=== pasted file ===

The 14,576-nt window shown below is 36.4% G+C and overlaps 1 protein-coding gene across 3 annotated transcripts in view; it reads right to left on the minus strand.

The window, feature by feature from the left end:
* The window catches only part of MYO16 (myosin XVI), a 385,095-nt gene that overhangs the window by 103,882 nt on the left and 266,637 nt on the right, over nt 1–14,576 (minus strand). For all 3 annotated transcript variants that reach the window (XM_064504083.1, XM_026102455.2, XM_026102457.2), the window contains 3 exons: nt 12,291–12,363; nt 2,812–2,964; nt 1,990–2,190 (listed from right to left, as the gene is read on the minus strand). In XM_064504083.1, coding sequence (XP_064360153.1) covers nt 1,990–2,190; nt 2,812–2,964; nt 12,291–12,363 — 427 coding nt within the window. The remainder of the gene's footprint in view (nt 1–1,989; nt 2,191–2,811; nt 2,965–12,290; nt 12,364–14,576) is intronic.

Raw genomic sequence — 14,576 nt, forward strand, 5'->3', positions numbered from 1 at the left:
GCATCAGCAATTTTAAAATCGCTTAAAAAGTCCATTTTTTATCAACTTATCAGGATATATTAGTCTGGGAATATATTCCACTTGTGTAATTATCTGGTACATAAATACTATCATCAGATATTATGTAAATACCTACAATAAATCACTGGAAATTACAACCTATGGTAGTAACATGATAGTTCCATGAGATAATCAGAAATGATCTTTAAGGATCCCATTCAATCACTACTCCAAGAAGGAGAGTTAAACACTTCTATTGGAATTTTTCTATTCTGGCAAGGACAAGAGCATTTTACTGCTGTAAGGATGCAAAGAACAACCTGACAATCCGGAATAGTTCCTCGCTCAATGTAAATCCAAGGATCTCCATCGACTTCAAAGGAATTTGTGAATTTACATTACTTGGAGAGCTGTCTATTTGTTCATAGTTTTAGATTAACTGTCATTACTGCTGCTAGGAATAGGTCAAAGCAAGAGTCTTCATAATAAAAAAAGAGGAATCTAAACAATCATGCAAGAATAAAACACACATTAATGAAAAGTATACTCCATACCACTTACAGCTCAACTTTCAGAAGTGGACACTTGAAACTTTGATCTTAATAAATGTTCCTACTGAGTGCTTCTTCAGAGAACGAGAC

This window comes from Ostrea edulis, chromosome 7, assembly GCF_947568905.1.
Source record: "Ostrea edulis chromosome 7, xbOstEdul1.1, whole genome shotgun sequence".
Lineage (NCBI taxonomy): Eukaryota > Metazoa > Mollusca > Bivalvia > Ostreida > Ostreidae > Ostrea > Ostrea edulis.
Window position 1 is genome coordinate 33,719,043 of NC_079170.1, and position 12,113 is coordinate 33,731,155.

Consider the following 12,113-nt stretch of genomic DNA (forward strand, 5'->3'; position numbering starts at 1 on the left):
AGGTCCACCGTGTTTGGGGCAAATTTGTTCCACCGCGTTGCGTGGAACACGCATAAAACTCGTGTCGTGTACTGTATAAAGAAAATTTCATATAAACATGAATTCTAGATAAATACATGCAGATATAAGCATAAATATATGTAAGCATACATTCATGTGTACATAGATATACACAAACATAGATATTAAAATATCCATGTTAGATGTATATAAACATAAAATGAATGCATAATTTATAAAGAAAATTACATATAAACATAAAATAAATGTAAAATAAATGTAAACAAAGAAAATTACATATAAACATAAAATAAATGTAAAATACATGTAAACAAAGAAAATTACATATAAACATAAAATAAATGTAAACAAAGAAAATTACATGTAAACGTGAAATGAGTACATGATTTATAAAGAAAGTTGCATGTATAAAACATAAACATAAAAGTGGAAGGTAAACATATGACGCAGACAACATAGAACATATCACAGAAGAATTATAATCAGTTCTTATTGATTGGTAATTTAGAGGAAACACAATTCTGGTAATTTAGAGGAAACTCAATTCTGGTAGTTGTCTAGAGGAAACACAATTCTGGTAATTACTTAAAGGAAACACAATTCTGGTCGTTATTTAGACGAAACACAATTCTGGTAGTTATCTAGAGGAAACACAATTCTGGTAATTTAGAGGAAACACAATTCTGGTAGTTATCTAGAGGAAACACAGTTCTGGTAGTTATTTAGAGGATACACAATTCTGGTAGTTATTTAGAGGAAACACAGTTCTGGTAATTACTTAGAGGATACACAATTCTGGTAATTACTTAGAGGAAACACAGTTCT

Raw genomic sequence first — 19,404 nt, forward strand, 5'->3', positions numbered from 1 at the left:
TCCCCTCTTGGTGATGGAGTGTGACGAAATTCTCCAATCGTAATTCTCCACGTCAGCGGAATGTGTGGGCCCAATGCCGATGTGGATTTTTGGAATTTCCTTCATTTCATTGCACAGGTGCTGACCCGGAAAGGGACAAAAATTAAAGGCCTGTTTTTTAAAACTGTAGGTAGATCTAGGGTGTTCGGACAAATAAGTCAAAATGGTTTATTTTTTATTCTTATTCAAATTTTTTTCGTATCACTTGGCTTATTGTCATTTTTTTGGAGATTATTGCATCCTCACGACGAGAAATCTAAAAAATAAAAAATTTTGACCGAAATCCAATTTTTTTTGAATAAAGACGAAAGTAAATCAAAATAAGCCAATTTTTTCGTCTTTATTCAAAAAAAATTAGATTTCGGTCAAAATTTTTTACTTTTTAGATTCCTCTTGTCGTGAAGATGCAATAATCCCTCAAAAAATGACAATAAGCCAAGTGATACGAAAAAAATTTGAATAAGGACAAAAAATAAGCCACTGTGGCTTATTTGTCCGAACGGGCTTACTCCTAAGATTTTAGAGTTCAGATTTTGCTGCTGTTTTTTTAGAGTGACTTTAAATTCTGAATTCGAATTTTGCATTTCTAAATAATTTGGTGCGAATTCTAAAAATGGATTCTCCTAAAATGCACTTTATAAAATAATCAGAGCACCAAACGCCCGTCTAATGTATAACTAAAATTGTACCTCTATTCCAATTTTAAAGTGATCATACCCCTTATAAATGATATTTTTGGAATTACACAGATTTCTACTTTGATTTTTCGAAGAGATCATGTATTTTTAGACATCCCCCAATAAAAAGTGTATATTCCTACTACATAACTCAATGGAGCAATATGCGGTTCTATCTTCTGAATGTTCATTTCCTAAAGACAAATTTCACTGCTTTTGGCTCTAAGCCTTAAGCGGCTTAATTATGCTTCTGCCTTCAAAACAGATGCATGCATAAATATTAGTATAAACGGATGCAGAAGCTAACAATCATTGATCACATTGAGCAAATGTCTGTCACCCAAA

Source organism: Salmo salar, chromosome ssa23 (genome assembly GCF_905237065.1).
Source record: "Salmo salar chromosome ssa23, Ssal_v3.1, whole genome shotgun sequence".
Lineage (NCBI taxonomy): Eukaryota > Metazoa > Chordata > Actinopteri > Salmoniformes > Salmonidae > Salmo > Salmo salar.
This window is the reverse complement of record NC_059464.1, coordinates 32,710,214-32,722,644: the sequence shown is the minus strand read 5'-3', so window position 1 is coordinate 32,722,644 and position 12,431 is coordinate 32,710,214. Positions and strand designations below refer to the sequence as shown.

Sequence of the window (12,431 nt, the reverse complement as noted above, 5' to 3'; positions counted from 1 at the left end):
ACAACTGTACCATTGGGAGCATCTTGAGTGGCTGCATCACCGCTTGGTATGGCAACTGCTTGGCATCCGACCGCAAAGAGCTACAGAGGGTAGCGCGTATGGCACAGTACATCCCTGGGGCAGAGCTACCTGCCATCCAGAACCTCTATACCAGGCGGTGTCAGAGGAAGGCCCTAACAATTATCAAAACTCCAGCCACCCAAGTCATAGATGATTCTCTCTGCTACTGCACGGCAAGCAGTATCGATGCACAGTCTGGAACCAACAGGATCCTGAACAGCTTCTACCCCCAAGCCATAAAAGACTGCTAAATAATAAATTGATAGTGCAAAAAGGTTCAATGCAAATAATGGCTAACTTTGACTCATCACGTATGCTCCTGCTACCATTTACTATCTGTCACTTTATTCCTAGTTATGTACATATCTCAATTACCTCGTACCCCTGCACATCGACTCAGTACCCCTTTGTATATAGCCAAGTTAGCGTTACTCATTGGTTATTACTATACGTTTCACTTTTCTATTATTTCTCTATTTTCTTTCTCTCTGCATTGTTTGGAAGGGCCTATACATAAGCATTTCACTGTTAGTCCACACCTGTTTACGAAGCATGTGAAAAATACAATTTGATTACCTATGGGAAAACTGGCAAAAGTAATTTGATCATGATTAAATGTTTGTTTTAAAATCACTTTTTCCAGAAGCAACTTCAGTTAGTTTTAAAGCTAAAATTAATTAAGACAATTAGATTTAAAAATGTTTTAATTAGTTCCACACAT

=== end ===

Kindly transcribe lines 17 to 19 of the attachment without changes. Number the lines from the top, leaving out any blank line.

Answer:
This window is the reverse complement of record NC_059464.1, coordinates 32,710,214-32,722,644: the sequence shown is the minus strand read 5'-3', so window position 1 is coordinate 32,722,644 and position 12,431 is coordinate 32,710,214. Positions and strand designations below refer to the sequence as shown.

Sequence of the window (12,431 nt, the reverse complement as noted above, 5' to 3'; positions counted from 1 at the left end):
ACAACTGTACCATTGGGAGCATCTTGAGTGGCTGCATCACCGCTTGGTATGGCAACTGCTTGGCATCCGACCGCAAAGAGCTACAGAGGGTAGCGCGTATGGCACAGTACATCCCTGGGGCAGAGCTACCTGCCATCCAGAACCTCTATACCAGGCGGTGTCAGAGGAAGGCCCTAACAATTATCAAAACTCCAGCCACCCAAGTCATAGATGATTCTCTCTGCTACTGCACGGCAAGCAGTATCGATGCACAGTCTGGAACCAACAGGATCCTGAACAGCTTCTACCCCCAAGCCATAAAAGACTGCTAAATAATAAATTGATAGTGCAAAAAGGTTCAATGCAAATAATGGCTAACTTTGACTCATCACGTATGCTCCTGCTACCATTTACTATCTGTCACTTTATTCCTAGTTATGTACATATCTCAATTACCTCGTACCCCTGCACATCGACTCAGTACCCCTTTGTATATAGCCAAGTTAGCGTTACTCATTGGTTATTACTATACGTTTCACTTTTCTATTATTTCTCTATTTTCTTTCTCTCTGCATTGTTTGGAAGGGCCTATACATAAGCATTTCACTGTTAGTCCACACCTGTTTACGAAGCATGTGAAAAATACAATTTGATTACCTATGGGAAAACTGGCAAAAGTAATTTGATCATGATTAAATGTTTGTTTTAAAATCACTTTTTCCAGAAGCAACTTCAGTTAGTTTTAAAGCTAAAATTAATTAAGACAATTAGATTTAAAAATGTTTTAATTAGTTCCACACAT